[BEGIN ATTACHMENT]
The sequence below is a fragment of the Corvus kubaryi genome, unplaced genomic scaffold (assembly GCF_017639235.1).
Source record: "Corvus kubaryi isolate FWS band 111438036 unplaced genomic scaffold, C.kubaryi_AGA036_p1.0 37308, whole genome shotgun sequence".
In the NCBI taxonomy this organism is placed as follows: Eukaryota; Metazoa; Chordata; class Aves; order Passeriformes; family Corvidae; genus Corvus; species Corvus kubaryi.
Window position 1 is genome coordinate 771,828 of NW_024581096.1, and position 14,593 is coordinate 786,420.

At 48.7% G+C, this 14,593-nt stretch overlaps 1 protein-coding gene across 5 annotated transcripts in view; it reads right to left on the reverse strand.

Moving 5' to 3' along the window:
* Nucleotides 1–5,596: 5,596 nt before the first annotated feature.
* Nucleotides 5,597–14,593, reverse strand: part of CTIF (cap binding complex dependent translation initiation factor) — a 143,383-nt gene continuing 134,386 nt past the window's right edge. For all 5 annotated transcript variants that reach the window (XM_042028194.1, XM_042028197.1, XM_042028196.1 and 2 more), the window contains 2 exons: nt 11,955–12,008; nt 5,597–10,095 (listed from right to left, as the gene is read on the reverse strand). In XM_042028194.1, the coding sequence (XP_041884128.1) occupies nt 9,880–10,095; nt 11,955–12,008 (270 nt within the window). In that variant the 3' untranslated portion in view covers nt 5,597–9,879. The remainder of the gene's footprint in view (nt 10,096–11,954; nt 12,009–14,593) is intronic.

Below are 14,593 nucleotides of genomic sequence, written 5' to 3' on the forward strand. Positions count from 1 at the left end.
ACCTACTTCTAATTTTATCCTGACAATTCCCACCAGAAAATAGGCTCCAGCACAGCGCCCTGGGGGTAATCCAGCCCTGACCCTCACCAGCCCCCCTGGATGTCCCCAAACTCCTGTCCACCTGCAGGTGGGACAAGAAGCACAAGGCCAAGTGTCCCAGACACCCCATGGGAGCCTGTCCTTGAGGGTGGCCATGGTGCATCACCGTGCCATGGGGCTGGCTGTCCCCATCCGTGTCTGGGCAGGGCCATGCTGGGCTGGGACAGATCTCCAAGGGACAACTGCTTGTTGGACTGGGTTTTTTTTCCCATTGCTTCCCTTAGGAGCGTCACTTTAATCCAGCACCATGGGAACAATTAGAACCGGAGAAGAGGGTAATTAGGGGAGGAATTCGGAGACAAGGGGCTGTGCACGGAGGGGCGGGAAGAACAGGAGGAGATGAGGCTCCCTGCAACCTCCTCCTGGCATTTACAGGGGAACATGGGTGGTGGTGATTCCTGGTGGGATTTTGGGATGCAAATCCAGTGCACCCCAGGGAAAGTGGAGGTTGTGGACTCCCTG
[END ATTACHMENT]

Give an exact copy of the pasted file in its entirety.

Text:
The sequence below is a fragment of the Corvus kubaryi genome, unplaced genomic scaffold (assembly GCF_017639235.1).
Source record: "Corvus kubaryi isolate FWS band 111438036 unplaced genomic scaffold, C.kubaryi_AGA036_p1.0 37308, whole genome shotgun sequence".
In the NCBI taxonomy this organism is placed as follows: Eukaryota; Metazoa; Chordata; class Aves; order Passeriformes; family Corvidae; genus Corvus; species Corvus kubaryi.
Window position 1 is genome coordinate 771,828 of NW_024581096.1, and position 14,593 is coordinate 786,420.

At 48.7% G+C, this 14,593-nt stretch overlaps 1 protein-coding gene across 5 annotated transcripts in view; it reads right to left on the reverse strand.

Moving 5' to 3' along the window:
* Nucleotides 1–5,596: 5,596 nt before the first annotated feature.
* Nucleotides 5,597–14,593, reverse strand: part of CTIF (cap binding complex dependent translation initiation factor) — a 143,383-nt gene continuing 134,386 nt past the window's right edge. For all 5 annotated transcript variants that reach the window (XM_042028194.1, XM_042028197.1, XM_042028196.1 and 2 more), the window contains 2 exons: nt 11,955–12,008; nt 5,597–10,095 (listed from right to left, as the gene is read on the reverse strand). In XM_042028194.1, the coding sequence (XP_041884128.1) occupies nt 9,880–10,095; nt 11,955–12,008 (270 nt within the window). In that variant the 3' untranslated portion in view covers nt 5,597–9,879. The remainder of the gene's footprint in view (nt 10,096–11,954; nt 12,009–14,593) is intronic.

Below are 14,593 nucleotides of genomic sequence, written 5' to 3' on the forward strand. Positions count from 1 at the left end.
ACCTACTTCTAATTTTATCCTGACAATTCCCACCAGAAAATAGGCTCCAGCACAGCGCCCTGGGGGTAATCCAGCCCTGACCCTCACCAGCCCCCCTGGATGTCCCCAAACTCCTGTCCACCTGCAGGTGGGACAAGAAGCACAAGGCCAAGTGTCCCAGACACCCCATGGGAGCCTGTCCTTGAGGGTGGCCATGGTGCATCACCGTGCCATGGGGCTGGCTGTCCCCATCCGTGTCTGGGCAGGGCCATGCTGGGCTGGGACAGATCTCCAAGGGACAACTGCTTGTTGGACTGGGTTTTTTTTCCCATTGCTTCCCTTAGGAGCGTCACTTTAATCCAGCACCATGGGAACAATTAGAACCGGAGAAGAGGGTAATTAGGGGAGGAATTCGGAGACAAGGGGCTGTGCACGGAGGGGCGGGAAGAACAGGAGGAGATGAGGCTCCCTGCAACCTCCTCCTGGCATTTACAGGGGAACATGGGTGGTGGTGATTCCTGGTGGGATTTTGGGATGCAAATCCAGTGCACCCCAGGGAAAGTGGAGGTTGTGGACTCCCTG